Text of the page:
Re: [IETF] DMARC methods in mailman

Viktor Dukhovni <ietf-dane@dukhovni.org> Mon, 26 December 2016 18:31 UTC

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Subject: Re: [IETF] DMARC methods in mailman
From: Viktor Dukhovni <ietf-dane@dukhovni.org>
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Date: Mon, 26 Dec 2016 13:31:28 -0500
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> On Dec 26, 2016, at 9:49 AM, Theodore Ts'o <tytso@mit.edu> wrote:
> 
>> The need for email origin authentication to specify that "Sender" preempts
>> "From" has been well understood for a long time before there there was DMARC.
>> If there is to be a non-broken replacement, it must correct this design error
>> and place the "burden" of dealing with that on any MUAs that fail to display
>> Sender (as e.g. from <sender> on behalf of <author>).
> 
> But if MUA's do this, then it becomes trivial to phish consumers,
> which was the original excuse for DMARC.  So if MUA's do this,
> eventually Yahoo and the other big mail providers will promulgate a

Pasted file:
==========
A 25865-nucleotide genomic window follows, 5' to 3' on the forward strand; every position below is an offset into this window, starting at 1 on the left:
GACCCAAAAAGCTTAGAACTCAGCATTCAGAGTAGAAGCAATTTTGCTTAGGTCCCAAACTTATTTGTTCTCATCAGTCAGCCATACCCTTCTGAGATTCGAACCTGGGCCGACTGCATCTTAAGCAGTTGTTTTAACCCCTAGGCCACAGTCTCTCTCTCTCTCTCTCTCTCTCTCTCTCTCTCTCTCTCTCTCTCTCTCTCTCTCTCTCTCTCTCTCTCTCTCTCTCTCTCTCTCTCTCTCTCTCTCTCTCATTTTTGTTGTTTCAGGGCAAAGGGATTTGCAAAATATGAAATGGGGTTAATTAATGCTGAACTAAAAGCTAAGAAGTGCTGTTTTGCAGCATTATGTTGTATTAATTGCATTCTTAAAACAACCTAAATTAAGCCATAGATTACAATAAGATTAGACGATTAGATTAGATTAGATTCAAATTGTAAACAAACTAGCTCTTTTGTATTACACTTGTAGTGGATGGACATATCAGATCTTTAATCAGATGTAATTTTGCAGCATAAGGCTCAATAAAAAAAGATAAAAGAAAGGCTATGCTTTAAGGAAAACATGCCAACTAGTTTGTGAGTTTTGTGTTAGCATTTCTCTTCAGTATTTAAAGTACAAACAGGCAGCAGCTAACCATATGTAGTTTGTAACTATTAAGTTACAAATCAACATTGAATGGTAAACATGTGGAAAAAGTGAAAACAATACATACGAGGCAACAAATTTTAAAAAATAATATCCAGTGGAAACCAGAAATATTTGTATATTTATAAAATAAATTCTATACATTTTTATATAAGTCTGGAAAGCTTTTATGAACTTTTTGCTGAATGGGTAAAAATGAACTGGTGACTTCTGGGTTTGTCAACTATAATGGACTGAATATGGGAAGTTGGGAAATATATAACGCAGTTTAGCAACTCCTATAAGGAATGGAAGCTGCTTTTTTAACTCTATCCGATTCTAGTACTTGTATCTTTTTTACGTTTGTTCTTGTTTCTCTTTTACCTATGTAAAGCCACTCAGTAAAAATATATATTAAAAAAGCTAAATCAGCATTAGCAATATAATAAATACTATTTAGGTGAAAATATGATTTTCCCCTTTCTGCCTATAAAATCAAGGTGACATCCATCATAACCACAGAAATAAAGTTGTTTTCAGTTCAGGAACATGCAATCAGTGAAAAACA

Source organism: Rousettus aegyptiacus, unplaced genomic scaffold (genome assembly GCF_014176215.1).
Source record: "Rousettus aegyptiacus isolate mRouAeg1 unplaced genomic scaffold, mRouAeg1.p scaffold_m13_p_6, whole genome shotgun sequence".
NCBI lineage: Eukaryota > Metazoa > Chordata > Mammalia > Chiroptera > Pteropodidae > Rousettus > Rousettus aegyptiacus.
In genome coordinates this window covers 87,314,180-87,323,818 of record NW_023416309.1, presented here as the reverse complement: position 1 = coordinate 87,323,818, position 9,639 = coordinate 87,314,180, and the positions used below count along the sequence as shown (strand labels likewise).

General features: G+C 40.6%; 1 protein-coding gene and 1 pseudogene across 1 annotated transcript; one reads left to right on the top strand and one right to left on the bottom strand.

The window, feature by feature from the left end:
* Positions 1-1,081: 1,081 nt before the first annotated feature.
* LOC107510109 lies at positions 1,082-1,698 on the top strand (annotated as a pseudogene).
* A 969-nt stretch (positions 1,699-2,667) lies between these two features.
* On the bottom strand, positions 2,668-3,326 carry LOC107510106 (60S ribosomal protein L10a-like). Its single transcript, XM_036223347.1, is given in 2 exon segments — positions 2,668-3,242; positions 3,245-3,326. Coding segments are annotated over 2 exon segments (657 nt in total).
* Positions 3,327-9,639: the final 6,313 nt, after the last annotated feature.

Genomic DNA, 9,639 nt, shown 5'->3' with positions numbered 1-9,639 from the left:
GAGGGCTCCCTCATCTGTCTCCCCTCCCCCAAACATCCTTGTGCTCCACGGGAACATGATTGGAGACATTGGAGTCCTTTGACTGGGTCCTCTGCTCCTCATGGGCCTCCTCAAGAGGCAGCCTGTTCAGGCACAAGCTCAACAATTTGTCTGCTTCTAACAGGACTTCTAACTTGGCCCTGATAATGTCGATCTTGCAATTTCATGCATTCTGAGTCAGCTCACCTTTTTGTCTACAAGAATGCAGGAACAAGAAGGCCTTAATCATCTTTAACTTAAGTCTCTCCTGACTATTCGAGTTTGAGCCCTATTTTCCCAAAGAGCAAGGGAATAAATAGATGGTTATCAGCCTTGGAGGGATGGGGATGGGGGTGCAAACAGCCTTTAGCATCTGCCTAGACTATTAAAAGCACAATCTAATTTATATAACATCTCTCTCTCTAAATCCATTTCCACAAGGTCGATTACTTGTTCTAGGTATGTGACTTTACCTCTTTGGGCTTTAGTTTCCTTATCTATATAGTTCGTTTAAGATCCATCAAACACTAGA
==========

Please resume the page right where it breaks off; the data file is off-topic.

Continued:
> non-standard "fix" that will bounce message with Sender lines that
> aren't equal to the From field.   And then what will you do?

You're still operating under the false assumption that DMARC's purpose
is to solve phishing.  It's real purpose (at Yahoo et. al.) is to reduce
support desk workload at the sending domain.  Any minimal efficacy at
reducing phishing is entirely incidental.

Anyway, there's no additional phishing risk. One of the few things
that Outlook does right is display both Sender and From, as

	<sender> on behalf of <author>.

If the DMARC replacement authentication (via DKIM's d= or similar
is then applied to <sender>, there's no new phishing risk.

Users who don't understand that "on behalf of" means allegedly
from are just as likely to be confused by a myriad other perplexing
signals in email and web content.  The phishing problem has no solution
by way of email authentication for sufficiently naive and gullible users.

-- 
-- 
	Viktor.